Tag Archives: equality

Why Zoe Williams’ tale of Tesco subsidies only tells half the story

Zoe Williams makes a good point in the Guardian when she questions why the taxpayer effectively subsidises companies like Tesco by paying out tax credits which would be unnecessary if they paid decent wages, whilst executives reward themselves massive bonuses from the profits they make as a consequence. There is clearly something wrong here.

But she only tells half of the story.

Yes, allowing highly “profitable” companies pay low wages is a scandal, but so is artificially increasing those wages by imposing income taxes on low incomes. This is effectively a dead weight cost on labour; neither the employer or employee benefits from it. It artificially raises the minimum wage which, in turn, strengthens the hand of those who would have you believe that the national minimum wage is an unacceptable burden on employers. And it undermines Zoe’s argument; that subsidy she alleges is at least in part coming out of the very low wages she is so critical of.

For this reason, it is absolutely crucial that personal allowance is raised to ensure that, eventually, no one on a living wage should be paying income tax. The coalition government has already made a start on this, and should be encouraged to move as swiftly as possible.

It would be nice to think that such a policy measure would be entirely uncontroversial; sadly it is not. In 2010, Left Foot Forward teamed up with the Fabian Society to produce a series of articles designed to prove that such a policy was one of the least fair and most regressive policies ever devised. On the narrow point about higher income earners gaining more from the policy than lower income earners, they had a point – although their manufactured outrage rings hollow in light of the new Labour orthodoxy about sticking up for the “squeezed middle”. In any case, this could e easily solved merely by lowering the higher tax rate bracket by the same amount as the personal allowance increase, which is indeed what George Osborne has done.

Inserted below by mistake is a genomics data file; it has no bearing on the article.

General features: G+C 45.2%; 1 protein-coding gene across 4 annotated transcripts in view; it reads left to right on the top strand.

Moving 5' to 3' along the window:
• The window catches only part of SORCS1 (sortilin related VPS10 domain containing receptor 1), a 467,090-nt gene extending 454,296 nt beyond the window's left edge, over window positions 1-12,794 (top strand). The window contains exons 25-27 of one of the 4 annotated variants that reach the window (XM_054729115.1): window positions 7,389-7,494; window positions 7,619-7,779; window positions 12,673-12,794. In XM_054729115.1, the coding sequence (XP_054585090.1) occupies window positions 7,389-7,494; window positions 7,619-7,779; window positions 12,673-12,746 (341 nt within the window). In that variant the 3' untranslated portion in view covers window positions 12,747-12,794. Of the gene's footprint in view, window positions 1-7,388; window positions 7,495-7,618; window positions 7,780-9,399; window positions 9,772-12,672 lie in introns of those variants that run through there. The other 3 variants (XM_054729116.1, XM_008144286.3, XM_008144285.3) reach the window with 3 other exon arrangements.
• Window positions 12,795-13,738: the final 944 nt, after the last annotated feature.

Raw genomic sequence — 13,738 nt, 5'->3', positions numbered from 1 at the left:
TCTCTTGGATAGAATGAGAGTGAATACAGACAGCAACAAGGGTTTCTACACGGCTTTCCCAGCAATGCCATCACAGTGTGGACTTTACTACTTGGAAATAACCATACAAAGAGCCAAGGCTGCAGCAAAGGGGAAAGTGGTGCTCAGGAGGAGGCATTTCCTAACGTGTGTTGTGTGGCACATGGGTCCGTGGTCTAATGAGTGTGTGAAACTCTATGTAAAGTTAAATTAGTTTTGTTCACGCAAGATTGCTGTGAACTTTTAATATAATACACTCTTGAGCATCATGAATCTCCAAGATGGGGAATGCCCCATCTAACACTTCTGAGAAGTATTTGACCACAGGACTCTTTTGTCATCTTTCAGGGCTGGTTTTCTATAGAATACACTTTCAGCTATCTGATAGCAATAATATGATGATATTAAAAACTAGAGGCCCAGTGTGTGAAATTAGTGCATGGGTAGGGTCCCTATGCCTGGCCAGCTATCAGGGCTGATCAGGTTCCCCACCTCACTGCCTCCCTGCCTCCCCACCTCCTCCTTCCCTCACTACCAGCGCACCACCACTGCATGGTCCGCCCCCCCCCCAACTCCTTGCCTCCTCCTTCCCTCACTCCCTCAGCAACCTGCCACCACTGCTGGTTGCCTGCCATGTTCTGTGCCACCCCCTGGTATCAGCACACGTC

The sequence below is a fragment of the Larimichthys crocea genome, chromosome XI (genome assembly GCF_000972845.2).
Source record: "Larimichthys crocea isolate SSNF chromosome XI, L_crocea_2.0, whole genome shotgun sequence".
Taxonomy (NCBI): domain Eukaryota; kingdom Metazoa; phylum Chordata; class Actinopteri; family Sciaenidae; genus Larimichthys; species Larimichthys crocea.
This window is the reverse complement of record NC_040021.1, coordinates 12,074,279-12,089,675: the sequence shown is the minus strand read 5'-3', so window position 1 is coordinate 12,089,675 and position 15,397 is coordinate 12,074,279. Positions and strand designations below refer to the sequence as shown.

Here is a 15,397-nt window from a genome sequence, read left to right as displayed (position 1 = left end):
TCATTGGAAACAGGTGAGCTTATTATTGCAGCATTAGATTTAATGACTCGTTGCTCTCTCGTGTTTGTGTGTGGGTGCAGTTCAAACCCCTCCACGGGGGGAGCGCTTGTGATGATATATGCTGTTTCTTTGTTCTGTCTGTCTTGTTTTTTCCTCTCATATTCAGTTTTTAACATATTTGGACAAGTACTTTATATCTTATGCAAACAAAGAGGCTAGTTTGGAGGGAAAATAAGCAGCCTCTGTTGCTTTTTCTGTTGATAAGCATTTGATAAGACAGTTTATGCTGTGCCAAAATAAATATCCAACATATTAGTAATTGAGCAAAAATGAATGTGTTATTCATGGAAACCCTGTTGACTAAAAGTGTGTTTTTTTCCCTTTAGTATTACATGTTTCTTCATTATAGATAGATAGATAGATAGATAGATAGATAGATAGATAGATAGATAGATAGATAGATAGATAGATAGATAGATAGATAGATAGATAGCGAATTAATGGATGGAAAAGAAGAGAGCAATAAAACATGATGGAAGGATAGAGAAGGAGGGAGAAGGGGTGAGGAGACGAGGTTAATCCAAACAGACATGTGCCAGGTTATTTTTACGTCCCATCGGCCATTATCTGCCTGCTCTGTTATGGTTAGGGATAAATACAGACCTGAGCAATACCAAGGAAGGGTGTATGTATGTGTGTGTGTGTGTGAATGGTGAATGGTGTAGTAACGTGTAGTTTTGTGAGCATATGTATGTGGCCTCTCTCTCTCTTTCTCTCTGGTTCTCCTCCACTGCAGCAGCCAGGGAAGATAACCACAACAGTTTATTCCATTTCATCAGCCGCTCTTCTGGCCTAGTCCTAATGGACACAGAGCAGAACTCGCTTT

But it represents a wider failure of imagination on the part of Labour thinkers; that is to restrict their definition of fairness to purely one of income distribution. I strongly agree this is an important factor, but it would be a profound mistake to make this the only fairness test in public policy. Any tax policy which has the effect of making it more affordable for employers to pay people a decent wage should be championed; the public purse should indeed be used as a safety net, but it is simply madness to create a system such as the one built by Gordon Brown in which money unduly paid out on low incomes is recycled to top up the pay of people on low incomes. This is Alice in Wonderland economics – and that is even before you consider the billions in unclaimed benefits that this shockingly complex system effectively deprives people of each year. Surely even the most staunch statist cannot rationally argue against the inland revenue butting out at this point?

In short, we have a right to expect corporations like Tesco to pay decent wages to their employees – but Tesco have a right to expect the state not to have policies in place which actively discourage them from doing so. Both the government and corporate sector need to take action here, while Labour needs to decide which side they are really on.

More BBC pro-Labour propaganda